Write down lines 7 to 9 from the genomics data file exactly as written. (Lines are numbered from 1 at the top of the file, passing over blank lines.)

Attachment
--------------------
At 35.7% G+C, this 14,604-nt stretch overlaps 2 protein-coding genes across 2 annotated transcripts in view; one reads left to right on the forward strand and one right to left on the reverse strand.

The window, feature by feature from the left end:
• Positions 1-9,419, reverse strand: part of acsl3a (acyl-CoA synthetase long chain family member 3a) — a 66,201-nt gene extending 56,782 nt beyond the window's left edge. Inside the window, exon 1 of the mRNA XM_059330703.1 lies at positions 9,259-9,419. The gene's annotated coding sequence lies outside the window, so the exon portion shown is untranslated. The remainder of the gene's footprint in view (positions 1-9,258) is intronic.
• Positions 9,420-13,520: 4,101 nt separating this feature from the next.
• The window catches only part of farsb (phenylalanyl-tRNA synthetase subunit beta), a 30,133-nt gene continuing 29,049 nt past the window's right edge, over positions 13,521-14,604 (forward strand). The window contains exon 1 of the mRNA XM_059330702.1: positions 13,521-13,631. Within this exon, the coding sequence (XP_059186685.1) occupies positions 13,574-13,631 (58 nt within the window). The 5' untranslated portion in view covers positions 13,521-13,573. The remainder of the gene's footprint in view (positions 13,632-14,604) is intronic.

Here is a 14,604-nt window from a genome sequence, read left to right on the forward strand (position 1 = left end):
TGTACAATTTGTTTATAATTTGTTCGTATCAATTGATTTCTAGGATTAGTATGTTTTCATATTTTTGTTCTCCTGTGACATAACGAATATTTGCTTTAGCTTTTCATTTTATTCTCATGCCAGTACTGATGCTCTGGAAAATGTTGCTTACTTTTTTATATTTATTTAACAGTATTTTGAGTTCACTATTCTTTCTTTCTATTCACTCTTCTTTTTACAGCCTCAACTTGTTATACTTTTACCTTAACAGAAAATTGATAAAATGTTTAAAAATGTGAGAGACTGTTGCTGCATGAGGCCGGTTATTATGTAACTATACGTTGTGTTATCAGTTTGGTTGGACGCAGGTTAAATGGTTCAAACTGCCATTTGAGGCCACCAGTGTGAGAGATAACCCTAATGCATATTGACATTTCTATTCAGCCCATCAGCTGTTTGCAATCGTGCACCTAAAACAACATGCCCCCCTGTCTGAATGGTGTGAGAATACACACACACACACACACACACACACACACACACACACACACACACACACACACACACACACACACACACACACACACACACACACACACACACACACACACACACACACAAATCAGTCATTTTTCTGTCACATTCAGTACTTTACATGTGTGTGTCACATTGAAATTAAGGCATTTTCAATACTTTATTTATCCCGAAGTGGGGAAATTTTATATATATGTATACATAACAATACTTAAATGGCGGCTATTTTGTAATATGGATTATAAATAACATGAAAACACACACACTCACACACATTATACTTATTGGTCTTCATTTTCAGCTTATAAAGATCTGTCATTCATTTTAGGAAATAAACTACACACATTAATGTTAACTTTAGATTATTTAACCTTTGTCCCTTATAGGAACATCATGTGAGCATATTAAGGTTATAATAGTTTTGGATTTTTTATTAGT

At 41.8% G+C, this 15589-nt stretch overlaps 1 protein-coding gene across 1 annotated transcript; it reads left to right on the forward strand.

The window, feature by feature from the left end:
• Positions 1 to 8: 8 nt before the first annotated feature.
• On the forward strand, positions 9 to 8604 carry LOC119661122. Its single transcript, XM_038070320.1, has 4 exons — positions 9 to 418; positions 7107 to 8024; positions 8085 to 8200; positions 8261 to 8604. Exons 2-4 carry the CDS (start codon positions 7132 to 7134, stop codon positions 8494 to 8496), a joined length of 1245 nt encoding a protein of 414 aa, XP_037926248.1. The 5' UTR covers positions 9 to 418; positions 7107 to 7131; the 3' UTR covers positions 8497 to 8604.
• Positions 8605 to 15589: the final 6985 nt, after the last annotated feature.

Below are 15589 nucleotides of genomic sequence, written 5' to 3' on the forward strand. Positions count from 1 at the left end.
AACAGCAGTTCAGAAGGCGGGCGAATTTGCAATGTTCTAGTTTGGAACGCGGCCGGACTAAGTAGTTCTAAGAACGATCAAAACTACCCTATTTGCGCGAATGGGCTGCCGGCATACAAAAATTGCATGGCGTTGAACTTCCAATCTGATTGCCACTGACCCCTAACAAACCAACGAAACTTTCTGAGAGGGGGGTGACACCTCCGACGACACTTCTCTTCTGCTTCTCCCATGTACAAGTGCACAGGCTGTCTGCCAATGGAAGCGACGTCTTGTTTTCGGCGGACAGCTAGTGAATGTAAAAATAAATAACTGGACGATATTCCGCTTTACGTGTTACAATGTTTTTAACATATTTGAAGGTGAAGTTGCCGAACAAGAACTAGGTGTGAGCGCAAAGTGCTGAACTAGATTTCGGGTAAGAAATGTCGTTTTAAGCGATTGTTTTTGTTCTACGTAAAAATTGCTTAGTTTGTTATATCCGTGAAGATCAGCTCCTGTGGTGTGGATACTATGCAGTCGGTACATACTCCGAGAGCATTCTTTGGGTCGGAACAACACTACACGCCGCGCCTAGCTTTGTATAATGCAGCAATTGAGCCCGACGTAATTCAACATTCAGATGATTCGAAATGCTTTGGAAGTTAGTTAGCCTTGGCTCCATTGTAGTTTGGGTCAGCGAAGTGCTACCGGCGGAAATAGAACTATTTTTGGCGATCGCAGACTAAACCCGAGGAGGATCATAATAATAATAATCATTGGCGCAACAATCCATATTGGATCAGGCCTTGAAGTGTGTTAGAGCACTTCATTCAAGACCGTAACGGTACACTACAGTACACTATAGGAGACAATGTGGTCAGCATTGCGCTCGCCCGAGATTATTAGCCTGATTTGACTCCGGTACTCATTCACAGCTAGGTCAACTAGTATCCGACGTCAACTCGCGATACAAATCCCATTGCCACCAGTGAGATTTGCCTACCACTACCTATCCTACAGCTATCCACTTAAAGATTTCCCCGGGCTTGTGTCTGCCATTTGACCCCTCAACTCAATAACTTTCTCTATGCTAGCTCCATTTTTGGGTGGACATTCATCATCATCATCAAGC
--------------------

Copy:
TGTACAATTTGTTTATAATTTGTTCGTATCAATTGATTTCTAGGATTAGTATGTTTTCATATTTTTGTTCTCCTGTGACATAACGAATATTTGCTTTAGCTTTTCATTTTATTCTCATGCCAGTACTGATGCTCTGGAAAATGTTGCTTACTTTTTTATATTTATTTAACAGTATTTTGAGTTCACTATTCTTTCTTTCTATTCACTCTTCTTTTTACAGCCTCAACTTGTTATACTTTTACCTTAACAGAAAATTGATAAAATGTTTAAAAATGTGAGAGACTGTTGCTGCATGAGGCCGGTTATTATGTAACTATACGTTGTGTTATCAGTTTGGTTGGACGCAGGTTAAATGGTTCAAACTGCCATTTGAGGCCACCAGTGTGAGAGATAACCCTAATGCATATTGACATTTCTATTCAGCCCATCAGCTGTTTGCAATCGTGCACCTAAAACAACATGCCCCCCTGTCTGAATGGTGTGAGAATACACACACACACACACACACACACACACACACACACACACACACACACACACACACACACACACACACACACACACACACACACACACACACACACACACACACACACACAAATCAGTCATTTTTCTGTCACATTCAGTACTTTACATGTGTGTGTCACATTGAAATTAAGGCATTTTCAATACTTTATTTATCCCGAAGTGGGGAAATTTTATATATATGTATACATAACAATACTTAAATGGCGGCTATTTTGTAATATGGATTATAAATAACATGAAAACACACACACTCACACACATTATACTTATTGGTCTTCATTTTCAGCTTATAAAGATCTGTCATTCATTTTAGGAAATAAACTACACACATTAATGTTAACTTTAGATTATTTAACCTTTGTCCCTTATAGGAACATCATGTGAGCATATTAAGGTTATAATAGTTTTGGATTTTTTATTAGT

At 41.8% G+C, this 15589-nt stretch overlaps 1 protein-coding gene across 1 annotated transcript; it reads left to right on the forward strand.

The window, feature by feature from the left end: